The Darksiders franchise has spawned three titles so far and we are still waiting on a forth staring ‘Strife’, but we have got Darksiders Genesis coming pretty soon, each of the games that have seen its release has been met with mixed opinions from gamers and media alike.
While the first game was not received very well, the second, which follows the events of the first but is not a direct sequel, received far better scores and reviews. So it comes to no surprise then that Darksiders II has been Remastered, and to be honest it is about time. Darksiders II has now exceeded seven years since its initial release, and thus the memory of the game may have slipped past those who played it. I for one had already beaten the game on PC on its initial release in August 2012, but the game was so good it prompted me to play it on new-gen system like the Nintendo Switch, PlayStation 4 or Xbox One , and even though the gameplay is still the same, it feels as fresh as ever.
Darksiders II tells the story of the second horseman, Death, who after the unfortunate events of the first game, ends up having to avenge his brother’s misfortune. To do this he must take up a quest which will take him across all of the Forge Lands and beyond, in an attempt to fix what is wrong with the world. The game has a main antagonist, Corruption, which unlike most games is not a final boss himself but an element which is, literally, corrupting everything in its wake, and you must put a stop to all of this. This can be done thanks to a lethal arsenal of moves, which starts a little short at the beginning of the game but expands to an amazing list later on.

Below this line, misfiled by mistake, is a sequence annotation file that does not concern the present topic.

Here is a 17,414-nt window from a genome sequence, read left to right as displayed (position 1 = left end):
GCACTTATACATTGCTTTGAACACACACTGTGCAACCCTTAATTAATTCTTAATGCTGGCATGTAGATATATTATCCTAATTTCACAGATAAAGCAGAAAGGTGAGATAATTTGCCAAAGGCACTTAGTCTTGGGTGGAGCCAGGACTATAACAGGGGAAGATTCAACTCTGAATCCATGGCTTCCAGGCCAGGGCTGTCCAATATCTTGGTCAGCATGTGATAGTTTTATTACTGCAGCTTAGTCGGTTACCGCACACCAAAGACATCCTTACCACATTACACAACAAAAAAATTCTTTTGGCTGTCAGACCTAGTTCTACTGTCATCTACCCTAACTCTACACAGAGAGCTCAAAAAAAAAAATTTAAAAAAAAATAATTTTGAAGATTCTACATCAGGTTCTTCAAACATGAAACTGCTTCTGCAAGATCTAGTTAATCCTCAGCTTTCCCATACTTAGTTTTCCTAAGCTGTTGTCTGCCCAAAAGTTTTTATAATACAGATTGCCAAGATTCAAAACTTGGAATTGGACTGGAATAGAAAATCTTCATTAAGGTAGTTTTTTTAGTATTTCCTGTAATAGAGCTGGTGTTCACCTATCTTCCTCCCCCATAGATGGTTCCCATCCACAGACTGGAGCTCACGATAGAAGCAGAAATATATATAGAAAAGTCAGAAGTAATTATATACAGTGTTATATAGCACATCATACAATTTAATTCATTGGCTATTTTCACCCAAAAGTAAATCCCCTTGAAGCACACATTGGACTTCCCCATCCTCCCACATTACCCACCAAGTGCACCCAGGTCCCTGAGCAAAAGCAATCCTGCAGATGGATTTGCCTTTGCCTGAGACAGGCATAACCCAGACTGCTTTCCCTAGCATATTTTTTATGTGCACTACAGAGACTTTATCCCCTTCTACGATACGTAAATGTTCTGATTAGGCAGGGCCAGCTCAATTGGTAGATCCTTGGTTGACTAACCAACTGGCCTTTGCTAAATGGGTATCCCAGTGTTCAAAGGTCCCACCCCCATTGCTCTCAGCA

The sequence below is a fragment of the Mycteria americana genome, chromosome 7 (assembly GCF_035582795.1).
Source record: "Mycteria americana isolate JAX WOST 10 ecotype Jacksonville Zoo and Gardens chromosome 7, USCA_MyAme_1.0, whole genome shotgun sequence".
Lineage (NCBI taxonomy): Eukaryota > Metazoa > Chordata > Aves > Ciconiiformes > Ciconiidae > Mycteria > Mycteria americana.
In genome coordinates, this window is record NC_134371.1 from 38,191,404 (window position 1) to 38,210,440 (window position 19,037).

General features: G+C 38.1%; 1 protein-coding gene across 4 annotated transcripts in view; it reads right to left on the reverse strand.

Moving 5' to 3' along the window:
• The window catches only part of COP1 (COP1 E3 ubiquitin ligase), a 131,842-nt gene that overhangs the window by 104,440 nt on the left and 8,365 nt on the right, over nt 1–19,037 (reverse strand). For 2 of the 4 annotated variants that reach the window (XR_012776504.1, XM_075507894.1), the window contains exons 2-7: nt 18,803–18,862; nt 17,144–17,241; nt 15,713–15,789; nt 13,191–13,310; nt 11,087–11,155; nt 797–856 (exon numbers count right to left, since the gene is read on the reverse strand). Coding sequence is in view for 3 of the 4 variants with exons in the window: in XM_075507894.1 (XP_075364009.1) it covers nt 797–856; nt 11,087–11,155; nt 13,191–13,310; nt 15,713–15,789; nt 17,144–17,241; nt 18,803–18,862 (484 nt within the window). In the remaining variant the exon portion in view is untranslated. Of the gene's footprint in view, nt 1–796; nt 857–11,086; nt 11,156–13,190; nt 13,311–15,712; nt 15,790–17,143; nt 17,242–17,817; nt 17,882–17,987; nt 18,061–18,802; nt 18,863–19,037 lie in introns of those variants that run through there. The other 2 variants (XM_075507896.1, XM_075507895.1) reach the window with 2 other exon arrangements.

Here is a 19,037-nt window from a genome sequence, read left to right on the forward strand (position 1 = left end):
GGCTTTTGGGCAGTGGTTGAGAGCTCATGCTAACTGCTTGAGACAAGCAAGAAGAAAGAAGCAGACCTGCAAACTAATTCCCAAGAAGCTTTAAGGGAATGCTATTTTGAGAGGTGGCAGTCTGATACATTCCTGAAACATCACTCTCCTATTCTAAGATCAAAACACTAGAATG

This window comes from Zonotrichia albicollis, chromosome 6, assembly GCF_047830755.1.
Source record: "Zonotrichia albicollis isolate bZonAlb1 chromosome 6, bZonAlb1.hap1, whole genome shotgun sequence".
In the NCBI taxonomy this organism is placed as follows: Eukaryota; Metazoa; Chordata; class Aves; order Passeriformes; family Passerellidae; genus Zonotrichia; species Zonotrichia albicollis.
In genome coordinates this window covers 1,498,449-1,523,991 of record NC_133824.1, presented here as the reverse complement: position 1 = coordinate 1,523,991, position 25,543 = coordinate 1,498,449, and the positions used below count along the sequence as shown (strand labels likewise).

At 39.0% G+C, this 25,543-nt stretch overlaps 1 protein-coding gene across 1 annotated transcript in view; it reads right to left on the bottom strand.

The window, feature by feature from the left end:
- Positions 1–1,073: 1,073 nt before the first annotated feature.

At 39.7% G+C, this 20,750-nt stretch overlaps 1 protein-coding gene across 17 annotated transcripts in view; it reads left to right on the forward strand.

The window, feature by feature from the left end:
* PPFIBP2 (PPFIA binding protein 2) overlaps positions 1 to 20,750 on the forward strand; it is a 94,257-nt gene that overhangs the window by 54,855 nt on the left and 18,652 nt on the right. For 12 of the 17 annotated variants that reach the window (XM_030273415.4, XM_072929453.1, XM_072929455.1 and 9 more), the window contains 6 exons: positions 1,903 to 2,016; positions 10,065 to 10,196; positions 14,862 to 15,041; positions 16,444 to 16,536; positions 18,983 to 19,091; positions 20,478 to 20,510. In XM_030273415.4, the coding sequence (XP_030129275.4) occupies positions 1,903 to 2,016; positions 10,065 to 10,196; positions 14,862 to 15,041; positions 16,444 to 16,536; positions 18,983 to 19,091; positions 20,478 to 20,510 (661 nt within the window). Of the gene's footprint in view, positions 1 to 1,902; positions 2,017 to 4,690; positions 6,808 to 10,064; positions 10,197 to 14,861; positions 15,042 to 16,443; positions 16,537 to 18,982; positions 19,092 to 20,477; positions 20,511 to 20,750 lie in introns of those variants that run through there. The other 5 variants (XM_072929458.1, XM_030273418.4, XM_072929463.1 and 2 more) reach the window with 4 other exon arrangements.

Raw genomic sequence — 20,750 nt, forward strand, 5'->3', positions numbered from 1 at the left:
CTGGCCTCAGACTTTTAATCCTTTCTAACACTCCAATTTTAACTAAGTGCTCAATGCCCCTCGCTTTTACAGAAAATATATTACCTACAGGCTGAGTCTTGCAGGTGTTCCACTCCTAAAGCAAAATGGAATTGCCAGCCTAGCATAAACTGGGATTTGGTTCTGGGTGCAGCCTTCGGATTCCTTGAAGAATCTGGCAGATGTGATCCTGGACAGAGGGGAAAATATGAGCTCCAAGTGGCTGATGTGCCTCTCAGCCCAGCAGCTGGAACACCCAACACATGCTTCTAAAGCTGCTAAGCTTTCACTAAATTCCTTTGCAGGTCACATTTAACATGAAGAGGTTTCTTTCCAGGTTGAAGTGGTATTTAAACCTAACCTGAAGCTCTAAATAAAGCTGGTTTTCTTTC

Death’s main weapons are the trademark Scythes which have been related to the character ever since his creation, so this should not come as a surprise. What does is the fact that Death can also handle a second weapon, being either fast-hitting gauntlets or slow hitting, massive hammers or axes. It all comes down to the choice in the end, since, believe it or not, each and every weapon type is viable. For example, gauntlets may put in five or six hits in the time it takes for a hammer to swing once, but the hammer may then stagger the enemy to get multiple scythe hits in.
Combat in Darksiders is not only based on offence though, and it comes as a relief in knowing that the evade button is of actual use in this one. Countless hack and slash games, which to be honest are good, feature spamming of the attack button repetitively until no enemies are left, without having to worry about your health bar. In Darksiders, or at least on the hardest difficulty setting, one must be careful to dodge and run around and time attacks carefully, otherwise even the most under levelled enemy can make your food for vultures. Dodging in Darksiders is equally easy and useful, and a well-timed dodge will result in the Reaper getting a stab in your enemy, making pin-point dodging that more rewarding.